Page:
Today the House Oversight for Government Reform Committee is holding a hearing on the September 11th attack on the temporary US consular compound in Benghazi. Committee Chairman Darrell Issa is expected to be severely critical of the State Department’s decision not to increase the number of security personnel, as requested by some of the security staff.
That sounds like a reasonable criticism, given what happened as a result of the attack. Four deaths, including the Ambassador to Libya. The total destruction of the compound and its furnishings and equipment. The ransacking of intelligence documents that couldn’t be destroyed in time. It was, by all accounts, a disaster. Chairman Issa calls it the result of “inadequate security.”
In the hearing today, we probably won’t hear Issa address some of the more inconvenient facts. He probably won’t mention the fact that those security personnel would have been stationed in Tripoli, not in Benghazi — so their presence wouldn’t have had any effect on the situation. Nor are we likely to hear that one of the reasons the request for additional security personnel was denied was budgetary. That’s significant because since President Obama assumed his office, Congressional Republicans (including Darrell Issa) have consistently voted to reduce the budgets of the State Department in general and embassy security in particular.
In fiscal year 2011, House Republicans reduced the president’s budget request for the two agencies that provide security for the State Department by US$127.5 million. For the current fiscal year, they cut the budget for embassy security by $330 million. That’s almost half a billion dollars over the last two years.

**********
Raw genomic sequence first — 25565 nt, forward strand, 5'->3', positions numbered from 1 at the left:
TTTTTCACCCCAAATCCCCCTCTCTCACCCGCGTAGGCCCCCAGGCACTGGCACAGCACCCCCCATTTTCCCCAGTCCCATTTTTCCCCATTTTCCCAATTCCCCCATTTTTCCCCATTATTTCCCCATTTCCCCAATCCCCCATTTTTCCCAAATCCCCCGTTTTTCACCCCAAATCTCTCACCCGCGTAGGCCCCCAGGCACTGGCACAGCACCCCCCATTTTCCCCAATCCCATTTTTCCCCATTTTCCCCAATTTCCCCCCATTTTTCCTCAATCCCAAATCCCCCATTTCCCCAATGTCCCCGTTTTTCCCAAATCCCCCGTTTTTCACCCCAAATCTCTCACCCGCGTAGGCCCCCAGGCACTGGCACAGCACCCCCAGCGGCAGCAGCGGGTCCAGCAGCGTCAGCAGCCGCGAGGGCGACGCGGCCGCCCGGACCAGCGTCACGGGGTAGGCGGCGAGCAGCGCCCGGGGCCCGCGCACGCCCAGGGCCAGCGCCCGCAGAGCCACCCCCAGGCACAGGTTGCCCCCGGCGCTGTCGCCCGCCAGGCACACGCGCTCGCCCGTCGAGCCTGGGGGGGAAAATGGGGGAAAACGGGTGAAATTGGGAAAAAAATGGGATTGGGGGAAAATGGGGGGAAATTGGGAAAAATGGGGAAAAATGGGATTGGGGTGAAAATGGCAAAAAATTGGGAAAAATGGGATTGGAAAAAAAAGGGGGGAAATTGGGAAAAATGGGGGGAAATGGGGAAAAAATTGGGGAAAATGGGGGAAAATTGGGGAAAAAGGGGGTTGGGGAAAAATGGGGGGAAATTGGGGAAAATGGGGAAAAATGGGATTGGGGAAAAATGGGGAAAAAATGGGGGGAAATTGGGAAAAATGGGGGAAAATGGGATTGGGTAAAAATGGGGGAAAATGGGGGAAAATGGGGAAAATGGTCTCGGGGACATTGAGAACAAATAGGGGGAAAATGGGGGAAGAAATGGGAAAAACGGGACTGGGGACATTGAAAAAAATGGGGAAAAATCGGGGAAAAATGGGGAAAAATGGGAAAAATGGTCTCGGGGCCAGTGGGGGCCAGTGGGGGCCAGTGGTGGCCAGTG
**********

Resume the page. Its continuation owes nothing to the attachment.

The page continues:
It takes a lot of balls to complain about the lack of embassy and consulate security when you’ve spent the last few years reducing the funding for embassy and consulate security.
It’s also important to keep this event in context. An estimated 120 attackers armed with small arms, RPGs and mortars launched a coordinated surprise assault on a temporary consulate building that was only partially equipped with bulletproof windows and reinforced doors — a structure protected by only a handful of security personnel. Four American personnel were killed. Three days later 15 well-armed attackers launched a coordinated surprise assault on Camp Bastion in Afghanistan, the largest and most secure military base in that country, housing nearly 30,000 coalition troops and contractors. During the four hour firefight, two US Marines were killed and aircraft valued at $200 million were destroyed.
Surprise is an effective combat tactic. If Congressional Republicans are going to blame “inadequate security” for the deaths and damage resulting from a surprise attack by 120 insurgents on a lightly-protected soft target like a temporary compound, then don’t they have to also claim inadequate security for the death and damage done during a surprise attack by 15 insurgents on the most secure military base in all of Afghanistan? Are they going to claim the attack on Camp Bastion could have been prevented if they’d had an extra dozen security personnel?
What happened in Beghazi was tragic. Nobody would claim otherwise. Congress has the right — even the duty — to investigate how that tragedy unfolded. It would be nice, though, if Chairman Issa was sincere enough to ask if budgetary cuts he supported played a part in the tragedy. I doubt he will.
I’m also willing to bet that Issa will continue to vote to reduce the budget of the State Department by hundreds of millions. And that he’ll vote to give military contractors another $200 million to replace those destroyed aircraft.
Congressman Issa is correct when he blames the event in Benghazi on inadequacy. But it wasn’t just the security that was inadequate; it was the competency of Members of Congress like Darrell Issa.